And so those are the, the list of evidence based practices and you can find them at National, the National Professional Development Center website they're no longer a kind of an operation or even better. They have afirm of modules, A F I R M just like the regular word of afirm, but just with one F and it's there that they take these, they have little training modules that are about an hour and a half to two hours each. So if you did them all, you know, it'd be 50 or 60 hours worth of stuff. It's a lot. And that's one of the reasons why AnswersNow was born. All of the stuff that can help you help your kid exists out there for free. The national professional development center has all of their modules. The Iris modules at Vanderbilt university are fantastic.
Speaker 1 (04:53):
Virginia Commonwealth university VCU has a bunch of parent trainings that are free there's fairly low cost stuff that's not too expensive. And then it, you know, you can, it gets as crazy as it gets out there. So today the evidence based practice that we're talking about is social skills training. One of the things that is a challenge for social skills. So there's the three main categories not main categories, main sort of pieces that delineate an autism diagnosis deficits in communication deficits in social skills and repetitive behaviors. Not sort of the behaviors that we usually associate with autism, like yelling, screaming tantrums. That's not what they mean. They mean sort of interfering repetitive behaviors, lining things up, having to touch things a lot, rocking, you know things like that.
Speaker 1 (05:49):
So today we're talking about social skills and it's, we totally, well, we largely understand how language develops. So it's a good BCBA when they do an evaluation can figure out where your child or adult is at from a language standpoint and then custom design the intervention to meet them there and try to build the language from there. So even it's from nonverbal, kind of verbal to even kind of hyper verbal, like the kids who talk quite a bit and are very fluent. We have a really good understanding of that. And even from the behavioral standpoint, like the repetitive behaviors, we've got a really good understanding of how behaviors operate how to make behaviors go up, how to make behaviors go down. So even some of like the most sort of problematic behaviors that you can imagine have been successfully remediated using applied behavior analysis.
Speaker 1 (06:39):
One that is a little jarring but is a, is one that sometimes comes up or like people who chew their fingers like through, through the skin. That's a really scary behavior. It's very damaging but there's a ton of successful interventions, social skills. We don't exactly understand like how social skills develop. That mechanism is not fully understood. What we mostly do is we're just really social, right? You put a bunch of kids together and they get social. But we have learned we knew before, but we've certainly learned through a lot of research that, that doesn't work for a lot of kids diagnosed with autism. You can't just take a kid and then came around other kids or her around other kids, and then they acquire social skills. There's something that's preventing that sort of natural acquisition of social skills, cause you drop a kid anywhere in any culture on any planet.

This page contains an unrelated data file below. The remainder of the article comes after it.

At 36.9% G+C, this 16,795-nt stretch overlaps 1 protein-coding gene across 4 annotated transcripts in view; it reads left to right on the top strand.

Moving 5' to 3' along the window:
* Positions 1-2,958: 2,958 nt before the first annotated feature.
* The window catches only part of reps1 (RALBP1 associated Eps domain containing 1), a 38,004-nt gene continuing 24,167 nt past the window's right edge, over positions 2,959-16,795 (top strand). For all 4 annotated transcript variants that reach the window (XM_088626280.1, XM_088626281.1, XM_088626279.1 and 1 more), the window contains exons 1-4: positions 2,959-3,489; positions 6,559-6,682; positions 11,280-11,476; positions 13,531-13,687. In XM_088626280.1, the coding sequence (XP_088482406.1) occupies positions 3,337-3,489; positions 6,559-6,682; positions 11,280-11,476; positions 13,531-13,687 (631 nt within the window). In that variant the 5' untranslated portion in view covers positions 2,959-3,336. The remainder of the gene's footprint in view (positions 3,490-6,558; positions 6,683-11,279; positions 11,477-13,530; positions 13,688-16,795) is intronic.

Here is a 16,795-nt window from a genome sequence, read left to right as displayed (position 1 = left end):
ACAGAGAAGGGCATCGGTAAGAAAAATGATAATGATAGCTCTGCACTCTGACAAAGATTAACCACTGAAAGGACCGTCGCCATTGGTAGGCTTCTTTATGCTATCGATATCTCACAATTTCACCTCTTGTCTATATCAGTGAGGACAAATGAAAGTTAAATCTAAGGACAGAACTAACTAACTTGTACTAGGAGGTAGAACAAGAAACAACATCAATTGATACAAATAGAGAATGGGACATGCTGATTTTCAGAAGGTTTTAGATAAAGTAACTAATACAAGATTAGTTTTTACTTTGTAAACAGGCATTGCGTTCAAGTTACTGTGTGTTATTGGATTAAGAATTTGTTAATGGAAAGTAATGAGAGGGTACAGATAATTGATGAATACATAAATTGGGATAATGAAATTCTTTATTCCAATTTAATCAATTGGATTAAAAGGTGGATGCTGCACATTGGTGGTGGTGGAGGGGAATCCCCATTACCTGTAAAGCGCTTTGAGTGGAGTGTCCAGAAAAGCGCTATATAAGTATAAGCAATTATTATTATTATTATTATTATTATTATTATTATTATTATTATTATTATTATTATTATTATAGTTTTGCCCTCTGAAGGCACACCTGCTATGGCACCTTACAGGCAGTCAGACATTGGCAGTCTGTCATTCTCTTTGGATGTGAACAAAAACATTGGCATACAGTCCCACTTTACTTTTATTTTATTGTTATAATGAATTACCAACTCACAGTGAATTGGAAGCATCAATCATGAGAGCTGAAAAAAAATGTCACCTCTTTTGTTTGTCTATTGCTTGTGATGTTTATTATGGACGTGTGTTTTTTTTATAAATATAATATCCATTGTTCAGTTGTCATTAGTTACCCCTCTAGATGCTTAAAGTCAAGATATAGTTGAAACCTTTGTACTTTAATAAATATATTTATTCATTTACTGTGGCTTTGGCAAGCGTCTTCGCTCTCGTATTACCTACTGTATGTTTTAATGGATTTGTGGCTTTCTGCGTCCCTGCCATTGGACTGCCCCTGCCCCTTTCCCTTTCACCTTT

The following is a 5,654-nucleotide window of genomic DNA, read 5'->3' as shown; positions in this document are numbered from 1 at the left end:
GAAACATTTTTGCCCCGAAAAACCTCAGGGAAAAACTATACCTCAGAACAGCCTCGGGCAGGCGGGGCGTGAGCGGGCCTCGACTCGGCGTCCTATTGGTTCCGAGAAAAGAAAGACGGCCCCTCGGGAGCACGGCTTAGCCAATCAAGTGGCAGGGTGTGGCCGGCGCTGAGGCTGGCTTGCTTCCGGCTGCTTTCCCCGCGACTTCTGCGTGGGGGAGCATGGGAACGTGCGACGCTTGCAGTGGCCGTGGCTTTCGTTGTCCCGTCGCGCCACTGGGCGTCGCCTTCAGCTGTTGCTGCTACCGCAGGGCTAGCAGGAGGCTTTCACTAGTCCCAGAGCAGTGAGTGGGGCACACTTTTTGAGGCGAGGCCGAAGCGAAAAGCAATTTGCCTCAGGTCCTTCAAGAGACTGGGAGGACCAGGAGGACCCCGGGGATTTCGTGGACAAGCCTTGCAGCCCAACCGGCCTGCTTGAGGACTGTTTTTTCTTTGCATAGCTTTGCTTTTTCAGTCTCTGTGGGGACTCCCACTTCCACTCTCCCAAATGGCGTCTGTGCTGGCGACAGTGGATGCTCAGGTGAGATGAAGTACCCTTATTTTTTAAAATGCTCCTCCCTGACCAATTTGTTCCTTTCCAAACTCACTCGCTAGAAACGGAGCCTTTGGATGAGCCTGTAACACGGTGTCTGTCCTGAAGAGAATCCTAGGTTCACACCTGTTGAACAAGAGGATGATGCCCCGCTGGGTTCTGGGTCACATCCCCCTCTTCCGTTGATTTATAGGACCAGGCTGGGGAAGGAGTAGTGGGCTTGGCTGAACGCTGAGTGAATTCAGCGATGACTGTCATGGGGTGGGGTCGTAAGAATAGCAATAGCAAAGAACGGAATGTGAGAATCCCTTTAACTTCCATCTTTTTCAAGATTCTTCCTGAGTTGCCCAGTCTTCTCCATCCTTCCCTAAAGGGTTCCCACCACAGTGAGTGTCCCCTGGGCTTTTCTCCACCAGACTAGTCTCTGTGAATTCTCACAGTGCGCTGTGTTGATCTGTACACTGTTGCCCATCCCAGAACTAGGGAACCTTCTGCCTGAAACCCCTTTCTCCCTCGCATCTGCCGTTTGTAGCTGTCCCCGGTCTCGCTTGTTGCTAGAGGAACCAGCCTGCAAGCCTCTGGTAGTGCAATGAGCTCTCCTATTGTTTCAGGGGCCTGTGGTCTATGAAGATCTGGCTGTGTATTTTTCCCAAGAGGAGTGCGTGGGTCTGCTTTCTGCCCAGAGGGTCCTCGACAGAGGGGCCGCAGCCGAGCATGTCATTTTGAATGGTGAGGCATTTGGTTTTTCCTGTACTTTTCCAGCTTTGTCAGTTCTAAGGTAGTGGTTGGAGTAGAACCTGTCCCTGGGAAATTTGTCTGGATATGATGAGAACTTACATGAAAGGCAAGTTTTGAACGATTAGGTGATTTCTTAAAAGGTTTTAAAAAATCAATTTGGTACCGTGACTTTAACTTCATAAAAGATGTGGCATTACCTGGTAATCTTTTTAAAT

Speaker 1 (07:36):
And they'll just acquire the social skills of their people, their tribes, their countries, their whatever, wherever they are. So, and we don't really understand, what's, there's a lot of sort of theoretical stuff, but we don't have a really clear understanding. So that's one of the challenging things where a lot of people say, Oh, we do a social skills group. We'll pull like, you know, five, 10 kids who have autism and put them in a group and they'll learn social skills. Well, that's like pulling five or 10 people together who don't know a language. And assuming that they're going to learn a language, it just doesn't work. That is not a good plan, like a bunch of autistic kids without anybody else is not going to result in social skills. So I'm going to talk a little bit more about that.
Speaker 1 (08:19):
I want to touch just a reminder. I'm Adam Dreyfus, I'm the chief science officer and co-founder of AnswersNow you can find out more about us at getanswersnow.com. We are a company that connects parents and individuals caregivers of individuals diagnosed with autism and other disability categories with their very own clinician through a web based platform. So essentially you get a BCBA in your pocket. So we're going to go now into kind of my three tips. I've got some friends here who are going to help us out a little bit. One of the things I did want to mention there's one very popular intervention package called the pers model. Exactly what it sounds like, like friends, pers, P E R S that if you, if that, if that is in operation around you, or if you're in a school you can recommend to them that they implement it.